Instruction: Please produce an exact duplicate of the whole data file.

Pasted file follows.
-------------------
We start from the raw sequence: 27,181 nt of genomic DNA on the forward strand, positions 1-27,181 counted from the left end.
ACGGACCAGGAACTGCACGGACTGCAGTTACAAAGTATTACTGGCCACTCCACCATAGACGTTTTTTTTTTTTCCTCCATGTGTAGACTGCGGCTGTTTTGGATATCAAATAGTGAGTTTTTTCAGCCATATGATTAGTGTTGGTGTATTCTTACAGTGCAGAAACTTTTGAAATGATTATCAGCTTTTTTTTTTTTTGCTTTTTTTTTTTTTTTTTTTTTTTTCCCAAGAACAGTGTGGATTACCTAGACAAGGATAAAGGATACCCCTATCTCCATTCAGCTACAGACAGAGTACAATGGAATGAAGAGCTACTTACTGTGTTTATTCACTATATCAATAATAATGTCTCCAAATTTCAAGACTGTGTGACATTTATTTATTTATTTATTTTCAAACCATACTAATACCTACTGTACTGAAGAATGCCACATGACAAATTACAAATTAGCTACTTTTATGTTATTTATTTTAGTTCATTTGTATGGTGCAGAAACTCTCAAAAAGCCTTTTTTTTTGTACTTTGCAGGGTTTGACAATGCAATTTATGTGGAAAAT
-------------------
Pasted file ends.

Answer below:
We start from the raw sequence: 27,181 nt of genomic DNA on the forward strand, positions 1-27,181 counted from the left end.
ACGGACCAGGAACTGCACGGACTGCAGTTACAAAGTATTACTGGCCACTCCACCATAGACGTTTTTTTTTTTTCCTCCATGTGTAGACTGCGGCTGTTTTGGATATCAAATAGTGAGTTTTTTCAGCCATATGATTAGTGTTGGTGTATTCTTACAGTGCAGAAACTTTTGAAATGATTATCAGCTTTTTTTTTTTTTGCTTTTTTTTTTTTTTTTTTTTTTTTCCCAAGAACAGTGTGGATTACCTAGACAAGGATAAAGGATACCCCTATCTCCATTCAGCTACAGACAGAGTACAATGGAATGAAGAGCTACTTACTGTGTTTATTCACTATATCAATAATAATGTCTCCAAATTTCAAGACTGTGTGACATTTATTTATTTATTTATTTTCAAACCATACTAATACCTACTGTACTGAAGAATGCCACATGACAAATTACAAATTAGCTACTTTTATGTTATTTATTTTAGTTCATTTGTATGGTGCAGAAACTCTCAAAAAGCCTTTTTTTTTGTACTTTGCAGGGTTTGACAATGCAATTTATGTGGAAAAT